The Case Against Restraint

The Case Against Restraint
The USS Ronald Reagan and USS Nimitz Carrier Strike Groups sail together in formation, in the South China Sea, July 6, 2020 (Photo by Mass Communication Specialist 3rd Class Jason Tarleton for U.S. Navy via AP Images).

Over the past decade or so, a school of thought known as “restraint” has been steadily gaining currency in the U.S. foreign policy establishment. While the idea encompasses a wide range of views and assumptions, proponents of restraint generally argue that in the wake of the Cold War, America overcommitted to its global responsibilities and stretched itself too thin, undertaking ill-conceived and costly military adventures while underwriting the security of allies in Europe and East Asia at a time when the strategic rationale of those alliances was hard to justify.

The so-called restrainers have been increasingly visible lately in media outlets and on Twitter. And in 2019, they got an institutional home in Washington, a new think tank called the Quincy Institute for Responsible Statecraft, set up with funding from a diverse array of foundations and philanthropists from across the political spectrum, including both Charles Koch and George Soros.

The restrainers’ most prominent talking points concern the follies of U.S. military adventurism in the Middle East and Afghanistan. But how well do their views and assumptions hold up elsewhere in the world? This week on Trend Lines, Thomas Wright joins WPR’s Elliot Waldman for a critical look at what a U.S. grand strategy of restraint would mean in practice.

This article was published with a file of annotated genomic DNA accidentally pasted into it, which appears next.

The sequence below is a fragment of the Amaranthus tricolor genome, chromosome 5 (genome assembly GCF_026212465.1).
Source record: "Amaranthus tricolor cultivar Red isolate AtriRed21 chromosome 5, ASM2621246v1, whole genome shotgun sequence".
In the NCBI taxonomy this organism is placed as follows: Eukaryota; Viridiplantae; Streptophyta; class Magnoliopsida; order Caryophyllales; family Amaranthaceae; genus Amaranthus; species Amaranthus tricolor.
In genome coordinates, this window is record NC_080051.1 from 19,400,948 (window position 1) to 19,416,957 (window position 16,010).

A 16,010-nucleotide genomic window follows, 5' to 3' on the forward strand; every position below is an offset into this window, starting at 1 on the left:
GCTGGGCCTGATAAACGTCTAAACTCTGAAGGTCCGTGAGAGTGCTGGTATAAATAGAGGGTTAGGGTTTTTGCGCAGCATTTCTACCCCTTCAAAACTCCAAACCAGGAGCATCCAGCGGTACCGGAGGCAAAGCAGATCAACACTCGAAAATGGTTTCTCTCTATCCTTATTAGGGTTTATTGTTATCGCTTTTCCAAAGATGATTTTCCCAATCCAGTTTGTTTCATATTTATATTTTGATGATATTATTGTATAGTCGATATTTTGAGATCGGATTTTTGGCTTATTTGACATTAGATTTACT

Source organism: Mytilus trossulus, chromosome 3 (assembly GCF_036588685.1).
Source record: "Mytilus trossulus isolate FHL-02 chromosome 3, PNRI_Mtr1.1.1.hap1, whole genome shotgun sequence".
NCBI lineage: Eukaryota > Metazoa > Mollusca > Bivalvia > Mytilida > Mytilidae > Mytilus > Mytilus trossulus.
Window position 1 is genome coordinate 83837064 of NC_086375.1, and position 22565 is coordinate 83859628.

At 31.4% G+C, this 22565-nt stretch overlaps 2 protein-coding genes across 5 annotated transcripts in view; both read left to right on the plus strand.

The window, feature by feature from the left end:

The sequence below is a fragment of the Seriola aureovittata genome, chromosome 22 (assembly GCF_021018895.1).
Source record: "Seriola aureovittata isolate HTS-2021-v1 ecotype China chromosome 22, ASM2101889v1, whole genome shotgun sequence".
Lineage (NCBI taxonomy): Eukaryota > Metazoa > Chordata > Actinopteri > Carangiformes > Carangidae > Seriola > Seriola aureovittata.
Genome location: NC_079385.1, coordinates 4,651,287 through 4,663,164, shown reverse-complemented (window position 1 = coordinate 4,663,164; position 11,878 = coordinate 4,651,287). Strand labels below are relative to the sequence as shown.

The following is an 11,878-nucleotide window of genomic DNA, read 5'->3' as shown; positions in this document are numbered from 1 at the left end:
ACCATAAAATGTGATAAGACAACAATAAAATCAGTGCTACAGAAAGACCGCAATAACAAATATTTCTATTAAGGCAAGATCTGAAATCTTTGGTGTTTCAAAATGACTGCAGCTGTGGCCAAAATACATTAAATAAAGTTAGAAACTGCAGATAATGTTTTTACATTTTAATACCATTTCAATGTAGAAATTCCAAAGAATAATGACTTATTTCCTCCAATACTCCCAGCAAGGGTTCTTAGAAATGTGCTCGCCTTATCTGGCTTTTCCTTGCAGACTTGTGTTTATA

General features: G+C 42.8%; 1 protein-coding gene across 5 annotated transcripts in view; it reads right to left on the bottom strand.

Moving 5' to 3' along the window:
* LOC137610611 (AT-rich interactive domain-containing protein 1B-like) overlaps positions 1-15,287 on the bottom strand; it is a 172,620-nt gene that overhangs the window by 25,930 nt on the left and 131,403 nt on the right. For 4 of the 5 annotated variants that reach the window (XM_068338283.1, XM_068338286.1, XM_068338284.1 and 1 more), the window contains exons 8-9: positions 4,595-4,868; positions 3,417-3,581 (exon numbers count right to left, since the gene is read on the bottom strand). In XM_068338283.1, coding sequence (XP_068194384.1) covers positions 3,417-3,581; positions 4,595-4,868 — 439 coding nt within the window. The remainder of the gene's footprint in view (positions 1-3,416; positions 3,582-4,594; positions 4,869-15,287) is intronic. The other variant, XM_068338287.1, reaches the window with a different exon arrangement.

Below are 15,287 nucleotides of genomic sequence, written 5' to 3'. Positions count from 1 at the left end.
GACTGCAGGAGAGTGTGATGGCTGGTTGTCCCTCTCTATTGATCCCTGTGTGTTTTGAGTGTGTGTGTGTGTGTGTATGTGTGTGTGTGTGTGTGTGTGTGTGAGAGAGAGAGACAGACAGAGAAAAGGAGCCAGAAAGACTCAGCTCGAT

Wright is the director of the Center on the United States and Europe at the Brookings Institution, where he is also a senior fellow in the Project on International Order and Strategy. He is the author of “All Measures Short of War: The Contest For the 21st Century and the Future of American Power” which was published in 2017. His second book, co-authored with Colin Kahl, “Aftershocks: Pandemic Politics and the End of the Old International Order,” will be published in August. Click here to read a partial transcript of the interview.


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Relevant Articles on WPR:
Getting to Restraint, Responsibly
The Rise of Restraint Is Shaking Up Washington
Engaged Restraint: A Framework for U.S. Foreign Policy After Trump
What Would ‘Restraint’ Really Mean for U.S. Foreign Policy?
What Would a U.S. Grand Strategy of Restraint Look Like?

Trend Lines is edited by Peter Dörrie, a freelance journalist and analyst focusing on security and resource politics in Africa. You can follow him on Twitter at @peterdoerrie.

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